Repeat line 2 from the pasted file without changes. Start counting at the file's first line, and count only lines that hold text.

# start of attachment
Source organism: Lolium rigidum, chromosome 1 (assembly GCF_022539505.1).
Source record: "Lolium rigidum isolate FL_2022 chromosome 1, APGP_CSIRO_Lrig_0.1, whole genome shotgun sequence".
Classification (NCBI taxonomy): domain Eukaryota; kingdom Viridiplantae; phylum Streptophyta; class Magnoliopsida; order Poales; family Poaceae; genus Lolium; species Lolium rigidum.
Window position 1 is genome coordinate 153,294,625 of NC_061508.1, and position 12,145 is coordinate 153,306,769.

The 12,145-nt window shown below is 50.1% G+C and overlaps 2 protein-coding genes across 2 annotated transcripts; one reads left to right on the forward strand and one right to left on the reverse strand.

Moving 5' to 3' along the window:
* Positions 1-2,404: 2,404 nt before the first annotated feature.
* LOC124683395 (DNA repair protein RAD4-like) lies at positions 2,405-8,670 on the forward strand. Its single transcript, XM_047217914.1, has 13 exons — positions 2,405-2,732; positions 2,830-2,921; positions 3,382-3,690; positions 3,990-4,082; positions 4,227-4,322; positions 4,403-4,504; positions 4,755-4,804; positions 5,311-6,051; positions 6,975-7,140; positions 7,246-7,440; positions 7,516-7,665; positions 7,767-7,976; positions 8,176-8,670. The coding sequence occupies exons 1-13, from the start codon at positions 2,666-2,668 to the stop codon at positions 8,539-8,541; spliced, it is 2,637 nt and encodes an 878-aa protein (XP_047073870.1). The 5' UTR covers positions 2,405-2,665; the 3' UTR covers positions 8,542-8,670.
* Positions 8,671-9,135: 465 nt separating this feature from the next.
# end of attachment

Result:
Source record: "Lolium rigidum isolate FL_2022 chromosome 1, APGP_CSIRO_Lrig_0.1, whole genome shotgun sequence".